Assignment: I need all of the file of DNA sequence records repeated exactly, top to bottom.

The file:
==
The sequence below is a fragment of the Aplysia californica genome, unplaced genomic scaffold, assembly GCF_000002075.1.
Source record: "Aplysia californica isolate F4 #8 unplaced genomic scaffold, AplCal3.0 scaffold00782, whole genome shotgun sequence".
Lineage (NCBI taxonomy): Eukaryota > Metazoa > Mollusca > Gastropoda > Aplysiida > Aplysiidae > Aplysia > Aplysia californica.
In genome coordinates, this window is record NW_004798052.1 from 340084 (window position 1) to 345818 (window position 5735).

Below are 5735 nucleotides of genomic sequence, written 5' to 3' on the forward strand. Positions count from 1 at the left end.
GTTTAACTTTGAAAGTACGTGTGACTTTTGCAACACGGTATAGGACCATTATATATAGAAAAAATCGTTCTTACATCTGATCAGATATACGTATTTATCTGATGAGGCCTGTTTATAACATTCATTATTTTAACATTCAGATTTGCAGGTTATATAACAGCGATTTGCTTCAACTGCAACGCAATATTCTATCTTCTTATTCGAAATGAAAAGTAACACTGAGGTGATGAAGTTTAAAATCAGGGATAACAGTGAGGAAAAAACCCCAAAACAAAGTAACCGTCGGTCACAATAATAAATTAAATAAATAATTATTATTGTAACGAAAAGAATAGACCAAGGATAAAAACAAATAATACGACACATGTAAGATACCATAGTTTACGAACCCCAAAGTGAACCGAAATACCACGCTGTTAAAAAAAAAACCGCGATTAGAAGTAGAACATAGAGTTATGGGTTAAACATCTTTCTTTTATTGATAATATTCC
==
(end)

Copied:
The sequence below is a fragment of the Aplysia californica genome, unplaced genomic scaffold, assembly GCF_000002075.1.
Source record: "Aplysia californica isolate F4 #8 unplaced genomic scaffold, AplCal3.0 scaffold00782, whole genome shotgun sequence".
Lineage (NCBI taxonomy): Eukaryota > Metazoa > Mollusca > Gastropoda > Aplysiida > Aplysiidae > Aplysia > Aplysia californica.
In genome coordinates, this window is record NW_004798052.1 from 340084 (window position 1) to 345818 (window position 5735).

Below are 5735 nucleotides of genomic sequence, written 5' to 3' on the forward strand. Positions count from 1 at the left end.
GTTTAACTTTGAAAGTACGTGTGACTTTTGCAACACGGTATAGGACCATTATATATAGAAAAAATCGTTCTTACATCTGATCAGATATACGTATTTATCTGATGAGGCCTGTTTATAACATTCATTATTTTAACATTCAGATTTGCAGGTTATATAACAGCGATTTGCTTCAACTGCAACGCAATATTCTATCTTCTTATTCGAAATGAAAAGTAACACTGAGGTGATGAAGTTTAAAATCAGGGATAACAGTGAGGAAAAAACCCCAAAACAAAGTAACCGTCGGTCACAATAATAAATTAAATAAATAATTATTATTGTAACGAAAAGAATAGACCAAGGATAAAAACAAATAATACGACACATGTAAGATACCATAGTTTACGAACCCCAAAGTGAACCGAAATACCACGCTGTTAAAAAAAAAACCGCGATTAGAAGTAGAACATAGAGTTATGGGTTAAACATCTTTCTTTTATTGATAATATTCC